Should Adobe have acquired Sketch?
For nearly a decade, Adobe completely missed the boat on what UI designers were doing, so we made do with Adobe Photoshop (and, for a while, ImageReady and Fireworks—good times!), but it was a less-than-ideal tool for the challenges we faced. It’s to Photoshop’s credit, Swiss Army knife that it is, that it had such a long run as a UI design tool. It wasn’t purpose-built for UI design, however, and with time its shortcomings became untenable.
I remember being surveyed by some smart Adobe researchers back in 2006; I shared my workflow with them, mentioned the kinds of features I was longing for, and explained where their products were falling short. Adobe responded to our needs in fits and starts. Apps like Muse were interesting, but were slow to evolve and ultimately didn’t address our needs sufficiently. Most of us continued to wrangle our way around Photoshop.
Around the same time, Adobe transitioned to an expensive subscription model that lumped all their apps together in a bundle that was unaffordable for many of us. We were paying a hefty monthly fee for apps we’d never use, and still didn’t get the one app we really needed, a purpose-built UI design and prototyping tool. Some of us switched to alternatives like, gasp, Keynote. (Don’t laugh: Keynote is fast, decent for drawing, supports styles, exports to HTML, and comes with every Mac. In fact, its UI seems to be a precursor to several modern UI design apps.) Nonetheless, that silver bullet UI design tool escaped us…and Adobe.
Then, in 2010, the lean, mean upstart Bohemian Coding launched Sketch which, in short order, ate Adobe’s lunch. At just $99, Sketch was affordable and did what designers needed. At this point, Adobe probably should have released a comparable product or perhaps tried to acquire Sketch outright. I’m not sure Bohemian would have gone for such an arrangement; they seem like a pretty rebellious band of warriors.
Nonetheless, Adobe must have seen the beauty and power of Sketch and realized it was worth acquiring. Perhaps they underestimated the burgeoning UI design and prototyping market. I find that hard to believe, however, since they were doing a lot of market research; I myself was polled twice, in person, by Adobe researchers. And I took many online surveys for Adobe, too. Maybe Adobe heard us, but management ignored the findings.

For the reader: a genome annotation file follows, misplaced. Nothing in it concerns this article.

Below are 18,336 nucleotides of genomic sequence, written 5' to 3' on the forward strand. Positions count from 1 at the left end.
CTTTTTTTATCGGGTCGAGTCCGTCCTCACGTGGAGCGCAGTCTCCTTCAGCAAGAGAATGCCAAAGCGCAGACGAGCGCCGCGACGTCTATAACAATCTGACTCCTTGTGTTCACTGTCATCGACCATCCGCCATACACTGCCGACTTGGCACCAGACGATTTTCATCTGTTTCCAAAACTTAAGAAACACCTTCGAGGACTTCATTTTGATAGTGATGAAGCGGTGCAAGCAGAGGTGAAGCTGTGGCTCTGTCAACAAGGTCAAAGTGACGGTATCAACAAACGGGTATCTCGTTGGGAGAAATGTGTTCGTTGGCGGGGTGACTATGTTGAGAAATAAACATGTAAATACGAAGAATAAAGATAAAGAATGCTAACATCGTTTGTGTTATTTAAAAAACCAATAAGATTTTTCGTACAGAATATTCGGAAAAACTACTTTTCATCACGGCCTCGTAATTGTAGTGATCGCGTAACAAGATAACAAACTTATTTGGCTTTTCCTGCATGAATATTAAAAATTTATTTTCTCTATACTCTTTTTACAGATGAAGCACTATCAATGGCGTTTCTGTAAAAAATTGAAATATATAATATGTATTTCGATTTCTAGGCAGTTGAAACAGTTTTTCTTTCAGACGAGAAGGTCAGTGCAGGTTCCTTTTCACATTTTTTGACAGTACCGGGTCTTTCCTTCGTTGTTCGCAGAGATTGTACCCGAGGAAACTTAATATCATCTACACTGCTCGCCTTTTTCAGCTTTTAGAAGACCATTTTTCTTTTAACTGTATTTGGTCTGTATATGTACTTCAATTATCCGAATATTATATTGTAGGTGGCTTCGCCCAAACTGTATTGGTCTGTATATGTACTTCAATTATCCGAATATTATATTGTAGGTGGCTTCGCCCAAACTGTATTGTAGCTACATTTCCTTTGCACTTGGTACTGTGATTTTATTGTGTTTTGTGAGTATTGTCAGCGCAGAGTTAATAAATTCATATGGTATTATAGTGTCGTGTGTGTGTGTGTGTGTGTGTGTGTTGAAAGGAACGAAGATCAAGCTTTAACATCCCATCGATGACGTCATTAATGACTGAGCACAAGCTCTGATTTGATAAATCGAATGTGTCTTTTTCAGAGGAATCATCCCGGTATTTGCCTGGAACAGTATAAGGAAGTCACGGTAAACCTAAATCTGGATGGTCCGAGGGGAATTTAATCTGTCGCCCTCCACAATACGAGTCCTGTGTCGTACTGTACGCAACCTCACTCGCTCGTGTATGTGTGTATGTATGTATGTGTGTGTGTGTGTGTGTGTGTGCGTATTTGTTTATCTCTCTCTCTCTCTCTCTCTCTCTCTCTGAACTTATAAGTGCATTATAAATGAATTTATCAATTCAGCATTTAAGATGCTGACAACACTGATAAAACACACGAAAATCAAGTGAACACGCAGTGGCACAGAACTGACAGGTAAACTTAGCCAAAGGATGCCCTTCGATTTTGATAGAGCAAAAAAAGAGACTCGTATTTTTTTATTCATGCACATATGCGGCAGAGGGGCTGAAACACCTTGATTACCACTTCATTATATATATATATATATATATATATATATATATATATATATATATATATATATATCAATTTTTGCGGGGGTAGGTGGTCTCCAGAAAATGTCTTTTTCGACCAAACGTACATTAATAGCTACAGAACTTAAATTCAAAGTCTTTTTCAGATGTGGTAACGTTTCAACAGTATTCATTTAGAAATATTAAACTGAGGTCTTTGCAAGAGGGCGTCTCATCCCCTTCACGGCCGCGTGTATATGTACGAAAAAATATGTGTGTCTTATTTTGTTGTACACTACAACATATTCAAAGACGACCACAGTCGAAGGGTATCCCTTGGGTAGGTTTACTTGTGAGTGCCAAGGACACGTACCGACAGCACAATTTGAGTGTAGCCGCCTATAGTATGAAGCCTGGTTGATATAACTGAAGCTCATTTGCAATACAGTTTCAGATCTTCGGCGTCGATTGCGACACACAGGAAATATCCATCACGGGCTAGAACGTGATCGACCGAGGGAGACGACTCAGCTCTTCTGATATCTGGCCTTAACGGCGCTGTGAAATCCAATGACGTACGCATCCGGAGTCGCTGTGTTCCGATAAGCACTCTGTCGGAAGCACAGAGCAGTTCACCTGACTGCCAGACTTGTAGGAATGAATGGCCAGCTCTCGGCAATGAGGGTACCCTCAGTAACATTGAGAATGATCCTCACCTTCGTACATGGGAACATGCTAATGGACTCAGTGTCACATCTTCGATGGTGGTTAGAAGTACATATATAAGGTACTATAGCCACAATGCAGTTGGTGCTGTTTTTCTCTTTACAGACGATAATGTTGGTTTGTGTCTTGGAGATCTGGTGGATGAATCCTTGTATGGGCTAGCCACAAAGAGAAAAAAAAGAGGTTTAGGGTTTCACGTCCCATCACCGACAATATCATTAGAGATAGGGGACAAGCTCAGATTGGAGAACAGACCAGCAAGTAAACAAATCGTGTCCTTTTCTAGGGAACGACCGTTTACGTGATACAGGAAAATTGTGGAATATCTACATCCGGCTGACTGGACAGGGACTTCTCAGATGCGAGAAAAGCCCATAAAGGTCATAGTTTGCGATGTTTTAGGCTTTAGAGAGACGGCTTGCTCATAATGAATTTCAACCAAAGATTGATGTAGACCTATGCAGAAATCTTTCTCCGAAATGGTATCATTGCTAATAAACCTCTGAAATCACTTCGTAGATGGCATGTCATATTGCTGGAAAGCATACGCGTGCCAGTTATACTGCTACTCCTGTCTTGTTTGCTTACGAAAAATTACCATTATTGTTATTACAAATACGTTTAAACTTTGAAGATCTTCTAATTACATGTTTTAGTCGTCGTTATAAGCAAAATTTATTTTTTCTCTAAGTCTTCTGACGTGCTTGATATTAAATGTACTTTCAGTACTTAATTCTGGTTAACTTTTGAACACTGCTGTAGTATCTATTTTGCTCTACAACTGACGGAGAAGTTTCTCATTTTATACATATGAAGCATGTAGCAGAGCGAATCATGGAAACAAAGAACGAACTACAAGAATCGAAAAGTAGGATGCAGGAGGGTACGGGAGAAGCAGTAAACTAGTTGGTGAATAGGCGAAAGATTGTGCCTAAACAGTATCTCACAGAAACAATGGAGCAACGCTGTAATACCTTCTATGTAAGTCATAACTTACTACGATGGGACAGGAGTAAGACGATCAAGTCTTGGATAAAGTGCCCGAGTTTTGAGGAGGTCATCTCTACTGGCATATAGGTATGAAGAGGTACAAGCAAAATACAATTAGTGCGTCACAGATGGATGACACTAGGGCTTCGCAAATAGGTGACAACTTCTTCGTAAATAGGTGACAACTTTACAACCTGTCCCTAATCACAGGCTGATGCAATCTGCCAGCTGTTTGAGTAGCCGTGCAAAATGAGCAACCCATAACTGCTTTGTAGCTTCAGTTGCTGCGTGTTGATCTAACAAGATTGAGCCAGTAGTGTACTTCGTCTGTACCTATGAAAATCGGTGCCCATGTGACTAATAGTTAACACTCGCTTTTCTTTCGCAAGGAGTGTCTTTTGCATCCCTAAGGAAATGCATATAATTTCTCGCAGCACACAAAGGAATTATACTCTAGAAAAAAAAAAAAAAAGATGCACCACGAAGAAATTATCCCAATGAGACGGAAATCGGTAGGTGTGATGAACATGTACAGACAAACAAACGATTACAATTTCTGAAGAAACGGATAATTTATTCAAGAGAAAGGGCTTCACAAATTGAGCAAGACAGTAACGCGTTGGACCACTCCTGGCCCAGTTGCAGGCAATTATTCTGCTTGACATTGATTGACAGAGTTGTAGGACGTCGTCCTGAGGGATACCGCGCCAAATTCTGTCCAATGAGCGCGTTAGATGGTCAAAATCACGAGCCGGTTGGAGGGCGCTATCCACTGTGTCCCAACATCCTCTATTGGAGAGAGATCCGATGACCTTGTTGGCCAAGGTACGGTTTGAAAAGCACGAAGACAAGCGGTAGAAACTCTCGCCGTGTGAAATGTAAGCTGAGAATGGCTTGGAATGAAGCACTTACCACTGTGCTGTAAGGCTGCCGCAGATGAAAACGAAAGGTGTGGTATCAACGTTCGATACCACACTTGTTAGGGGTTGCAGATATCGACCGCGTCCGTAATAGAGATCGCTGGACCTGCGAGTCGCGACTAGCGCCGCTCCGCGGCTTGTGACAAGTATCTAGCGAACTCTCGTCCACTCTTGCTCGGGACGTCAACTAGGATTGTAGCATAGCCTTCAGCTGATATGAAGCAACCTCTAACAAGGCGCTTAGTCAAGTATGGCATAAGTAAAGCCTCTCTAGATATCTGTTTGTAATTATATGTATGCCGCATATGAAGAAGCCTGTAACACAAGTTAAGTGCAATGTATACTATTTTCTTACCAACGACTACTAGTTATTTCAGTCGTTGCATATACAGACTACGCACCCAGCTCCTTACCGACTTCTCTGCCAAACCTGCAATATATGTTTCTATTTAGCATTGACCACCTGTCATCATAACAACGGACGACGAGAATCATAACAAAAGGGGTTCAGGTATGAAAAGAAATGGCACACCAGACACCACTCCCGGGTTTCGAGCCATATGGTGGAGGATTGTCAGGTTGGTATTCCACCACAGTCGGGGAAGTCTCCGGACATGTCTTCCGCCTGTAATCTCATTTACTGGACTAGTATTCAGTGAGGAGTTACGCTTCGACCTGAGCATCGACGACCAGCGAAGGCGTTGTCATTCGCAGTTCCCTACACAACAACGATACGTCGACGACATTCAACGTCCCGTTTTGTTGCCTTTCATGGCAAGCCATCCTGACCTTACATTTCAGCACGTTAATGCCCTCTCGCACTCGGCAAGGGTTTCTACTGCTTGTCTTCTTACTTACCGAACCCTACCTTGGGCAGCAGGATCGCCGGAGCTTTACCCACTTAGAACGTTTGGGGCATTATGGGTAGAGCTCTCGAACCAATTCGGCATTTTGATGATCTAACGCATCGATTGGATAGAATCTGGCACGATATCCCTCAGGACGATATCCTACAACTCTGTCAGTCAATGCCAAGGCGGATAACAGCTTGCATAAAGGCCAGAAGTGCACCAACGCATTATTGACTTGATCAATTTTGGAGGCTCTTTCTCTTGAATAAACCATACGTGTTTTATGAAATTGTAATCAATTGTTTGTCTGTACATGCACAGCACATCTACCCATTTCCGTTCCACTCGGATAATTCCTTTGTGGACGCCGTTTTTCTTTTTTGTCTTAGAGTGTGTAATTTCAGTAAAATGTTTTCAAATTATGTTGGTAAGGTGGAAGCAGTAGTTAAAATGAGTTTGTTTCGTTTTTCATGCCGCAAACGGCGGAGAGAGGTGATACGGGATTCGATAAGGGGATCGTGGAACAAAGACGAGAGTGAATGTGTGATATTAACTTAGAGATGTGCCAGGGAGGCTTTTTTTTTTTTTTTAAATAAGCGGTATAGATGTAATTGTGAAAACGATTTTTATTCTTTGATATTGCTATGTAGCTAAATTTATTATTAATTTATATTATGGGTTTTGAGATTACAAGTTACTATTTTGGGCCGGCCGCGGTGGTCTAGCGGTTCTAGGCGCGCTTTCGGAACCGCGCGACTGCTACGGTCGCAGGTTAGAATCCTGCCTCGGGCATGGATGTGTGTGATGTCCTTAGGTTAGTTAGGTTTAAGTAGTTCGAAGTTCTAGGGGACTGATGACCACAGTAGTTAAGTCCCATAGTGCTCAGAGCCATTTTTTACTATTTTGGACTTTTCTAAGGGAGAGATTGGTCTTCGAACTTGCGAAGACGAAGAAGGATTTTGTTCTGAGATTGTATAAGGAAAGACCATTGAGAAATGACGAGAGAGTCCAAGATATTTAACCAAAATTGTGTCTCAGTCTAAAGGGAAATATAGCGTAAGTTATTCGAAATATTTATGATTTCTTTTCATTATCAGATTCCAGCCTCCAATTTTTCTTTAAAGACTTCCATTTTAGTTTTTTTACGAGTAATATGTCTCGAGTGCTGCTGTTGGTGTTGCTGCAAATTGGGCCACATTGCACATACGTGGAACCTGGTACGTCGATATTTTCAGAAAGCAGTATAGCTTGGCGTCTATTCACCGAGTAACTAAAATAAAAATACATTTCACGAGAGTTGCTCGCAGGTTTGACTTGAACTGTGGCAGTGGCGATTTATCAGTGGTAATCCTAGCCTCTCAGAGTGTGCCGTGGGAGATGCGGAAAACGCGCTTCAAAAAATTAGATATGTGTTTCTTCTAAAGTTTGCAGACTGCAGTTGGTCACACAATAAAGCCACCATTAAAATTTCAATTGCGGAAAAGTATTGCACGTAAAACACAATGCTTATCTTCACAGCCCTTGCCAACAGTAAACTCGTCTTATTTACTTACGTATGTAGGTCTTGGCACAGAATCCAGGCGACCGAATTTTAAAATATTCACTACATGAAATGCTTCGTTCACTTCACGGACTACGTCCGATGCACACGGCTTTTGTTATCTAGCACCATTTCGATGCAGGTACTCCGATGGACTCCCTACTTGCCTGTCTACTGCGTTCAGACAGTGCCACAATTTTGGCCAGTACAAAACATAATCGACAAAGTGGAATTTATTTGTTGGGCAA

Some have suggested that Adobe didn’t consider acquiring Sketch because it was Mac only, but that theory doesn’t hold water. For one thing, Adobe’s often launched products on one platform first. For another, most UI designers were on Macs anyway. And, Adobe has the engineering muscle to have kept the Sketch UI and workflow, but re-built it so that it was compatible with both Mac and Windows. Moreover, when Adobe finally launched their “Sketch killer”—initially as Project Comet, later renamed XD—it was Mac-only, and the eventual Windows version lagged behind the Mac version for some time.
We may never know why Adobe didn’t try to purchase Sketch. What we do know is that Sketch is now the de facto standard for UI design and prototyping while Adobe, the longtime giant of desktop publishing and photo editing, has been sidelined in this arena. Even upstarts like Pixelmator and Affinity are giving Adobe a run for their money in the photo editing and vector design market. Nothing is sacred.
At this point, XD is a solid tool—but it’s no Sketch killer. Its features aren’t as robust; it lacks the community and third-party plugin support that Sketch enjoys; and it doesn’t integrate with nearly as many apps as Sketch does. It’s like looking at a reflection of Sketch in a slightly blurry mirror.
Meanwhile, the market is shifting again, and even Sketch is facing competition from apps that promise to bring UI design, interaction design, and animation into a single experience. See, for example, Framer, Figma, and the nascent Invision Studio.
So what should Adobe do? Do they continue developing XD, hoping to catch up to and ultimately outpace all the competition? That doesn’t seem like a great bet. Should they scramble a tiger team to develop an entirely new product that’s closer to where the market is headed? Or should they just cede the UI design and prototyping market altogether? It’s a less-than-ideal position for such a venerable company to find itself in. Then again, that’s what can happen when you don’t listen to your users.
There’s an axiom in business that it’s harder to correct course when you’re successful than when you’re struggling. Adobe was flying high and they simply didn’t see the warning signs ahead, or they ignored them altogether, letting a tiny competitor dominate a market they could have—and probably should have—owned.
Then again, hindsight is always 20/20.
Original Quora question here.